1996: Towards dictatorship …
In August 1996 Lukashenka declares he intends to hold another referendum on November 7 – the day of the October Revolution 1917. Through this referendum – which is expected to cost millions of dollars – the president plans to introduce his own constitution which will give him almost unlimited powers, such as appointment of the head of the Constitutional Court and part of the parliamentary deputies (For more information please refer to Constitution of the Republic of Belarus (Draft) from President of the Republic of Belarus ) – in spite of the fact that the constitution (which was only passed in 1994) may not legally be altered during its first five years in force.
At the same time seven leading political parties from the whole of the political spectrum from BPF to the communists hold a series of round table talks during which they harshly condemn the president’s unconstitutional actions, which, under the guise of a referendum, seek to lead the country into dictatorship. The president is repeatedly invited to take part in the discussions, but refuses.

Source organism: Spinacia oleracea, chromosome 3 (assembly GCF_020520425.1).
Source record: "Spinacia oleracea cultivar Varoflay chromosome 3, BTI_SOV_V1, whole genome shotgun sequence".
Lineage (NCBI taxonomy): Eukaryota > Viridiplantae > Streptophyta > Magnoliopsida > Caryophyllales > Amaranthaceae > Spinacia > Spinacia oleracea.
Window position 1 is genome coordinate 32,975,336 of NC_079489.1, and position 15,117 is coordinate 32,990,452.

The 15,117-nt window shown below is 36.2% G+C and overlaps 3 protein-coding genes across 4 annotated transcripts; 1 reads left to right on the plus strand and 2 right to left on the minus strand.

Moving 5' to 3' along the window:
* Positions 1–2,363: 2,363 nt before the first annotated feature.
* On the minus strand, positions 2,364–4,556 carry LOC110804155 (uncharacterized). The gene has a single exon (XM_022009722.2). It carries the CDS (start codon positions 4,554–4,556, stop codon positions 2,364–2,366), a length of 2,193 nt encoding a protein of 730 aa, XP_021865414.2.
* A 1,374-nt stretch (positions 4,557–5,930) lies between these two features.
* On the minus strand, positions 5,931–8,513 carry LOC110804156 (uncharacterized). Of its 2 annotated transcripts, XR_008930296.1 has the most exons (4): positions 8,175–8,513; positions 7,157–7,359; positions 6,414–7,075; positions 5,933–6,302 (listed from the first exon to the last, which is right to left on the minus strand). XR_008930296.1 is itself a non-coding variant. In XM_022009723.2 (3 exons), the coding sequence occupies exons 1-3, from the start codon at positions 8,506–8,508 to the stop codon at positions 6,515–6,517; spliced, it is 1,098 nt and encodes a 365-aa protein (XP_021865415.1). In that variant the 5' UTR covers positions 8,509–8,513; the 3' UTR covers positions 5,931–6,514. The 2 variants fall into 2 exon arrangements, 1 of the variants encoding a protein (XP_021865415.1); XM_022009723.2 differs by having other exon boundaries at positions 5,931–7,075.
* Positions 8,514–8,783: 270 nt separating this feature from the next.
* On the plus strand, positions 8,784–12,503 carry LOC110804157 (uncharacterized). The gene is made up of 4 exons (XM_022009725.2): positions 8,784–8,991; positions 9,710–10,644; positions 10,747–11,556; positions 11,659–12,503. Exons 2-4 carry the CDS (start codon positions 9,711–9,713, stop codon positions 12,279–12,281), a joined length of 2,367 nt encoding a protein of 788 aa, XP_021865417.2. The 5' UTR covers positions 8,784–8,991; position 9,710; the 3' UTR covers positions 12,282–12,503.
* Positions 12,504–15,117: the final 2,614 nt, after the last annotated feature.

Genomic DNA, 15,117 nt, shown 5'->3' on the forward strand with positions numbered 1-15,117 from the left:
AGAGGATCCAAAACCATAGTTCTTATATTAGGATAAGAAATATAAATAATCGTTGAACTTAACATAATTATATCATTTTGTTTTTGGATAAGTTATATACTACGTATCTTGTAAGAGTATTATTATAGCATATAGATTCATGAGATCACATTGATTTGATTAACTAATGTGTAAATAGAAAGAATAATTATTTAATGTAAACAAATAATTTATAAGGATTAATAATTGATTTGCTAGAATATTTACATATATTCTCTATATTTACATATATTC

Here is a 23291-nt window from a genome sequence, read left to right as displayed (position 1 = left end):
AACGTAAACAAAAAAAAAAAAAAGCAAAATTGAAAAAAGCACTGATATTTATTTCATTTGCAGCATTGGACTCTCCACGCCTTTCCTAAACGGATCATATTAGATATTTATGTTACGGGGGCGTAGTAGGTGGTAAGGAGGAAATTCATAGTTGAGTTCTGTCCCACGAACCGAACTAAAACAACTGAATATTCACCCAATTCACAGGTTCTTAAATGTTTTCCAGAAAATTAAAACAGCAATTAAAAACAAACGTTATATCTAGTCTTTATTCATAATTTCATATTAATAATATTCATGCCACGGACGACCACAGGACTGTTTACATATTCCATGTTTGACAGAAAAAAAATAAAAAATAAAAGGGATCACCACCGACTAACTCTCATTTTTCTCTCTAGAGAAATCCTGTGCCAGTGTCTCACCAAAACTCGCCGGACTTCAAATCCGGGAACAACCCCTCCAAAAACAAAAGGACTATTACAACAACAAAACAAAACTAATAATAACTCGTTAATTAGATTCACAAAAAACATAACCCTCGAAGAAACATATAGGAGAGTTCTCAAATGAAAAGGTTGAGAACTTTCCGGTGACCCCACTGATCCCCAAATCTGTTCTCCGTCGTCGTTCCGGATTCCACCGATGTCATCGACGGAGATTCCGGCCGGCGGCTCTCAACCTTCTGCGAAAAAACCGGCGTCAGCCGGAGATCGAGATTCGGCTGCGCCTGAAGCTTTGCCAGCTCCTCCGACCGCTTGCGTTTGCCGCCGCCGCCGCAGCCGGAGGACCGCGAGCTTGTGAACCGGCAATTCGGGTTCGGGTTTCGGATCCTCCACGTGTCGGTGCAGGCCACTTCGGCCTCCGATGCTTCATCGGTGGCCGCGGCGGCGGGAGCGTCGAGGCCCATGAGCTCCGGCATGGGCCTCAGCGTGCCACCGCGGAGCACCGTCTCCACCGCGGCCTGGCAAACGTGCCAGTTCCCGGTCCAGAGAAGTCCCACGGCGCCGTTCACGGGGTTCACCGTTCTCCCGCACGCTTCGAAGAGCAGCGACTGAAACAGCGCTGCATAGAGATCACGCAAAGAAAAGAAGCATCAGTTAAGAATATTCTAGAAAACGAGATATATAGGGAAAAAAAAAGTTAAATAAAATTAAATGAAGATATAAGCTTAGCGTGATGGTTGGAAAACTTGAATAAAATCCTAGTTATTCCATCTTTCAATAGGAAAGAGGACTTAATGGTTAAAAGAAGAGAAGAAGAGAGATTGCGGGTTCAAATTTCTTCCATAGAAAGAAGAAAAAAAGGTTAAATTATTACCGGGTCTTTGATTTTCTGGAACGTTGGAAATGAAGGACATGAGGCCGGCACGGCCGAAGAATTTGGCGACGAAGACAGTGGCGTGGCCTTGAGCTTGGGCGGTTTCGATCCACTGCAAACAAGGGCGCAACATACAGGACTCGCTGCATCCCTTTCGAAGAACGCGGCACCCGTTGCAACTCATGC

The tension heightens when on September 11 the chairman of parliament, Siamion Sharecki, in the independent newspaper “Narodnaja Volia” accuses the president of “preparing the ground for a fascist state.” He starts his article with the words “Our country is on the brink of a fascist dictatorship.”
Siamion Sharecki – Belarus parliament chairman since 1996
The struggle between president and parliament intensifies. Against the plans of Lukasenka, parliament sets November 24 as date for the referendum and parliamentary by-elections. It also decides to add three of its own questions, proposing its own version of the constitution (draft worked out by the Communist and Agrarian party group). The parliament’s version abolishes the presidency altogether.
Lukashenka, however, chooses to ignore this decision. Uladzimir Zamiatalin, deputy chief of the president’s administration, speaks of an attempted coupe d’etat. In spite of repeated appeals by the Central Electoral Committee, the ministry of finances refuses to make funds available for the by-elections and the referendum planned by parliament.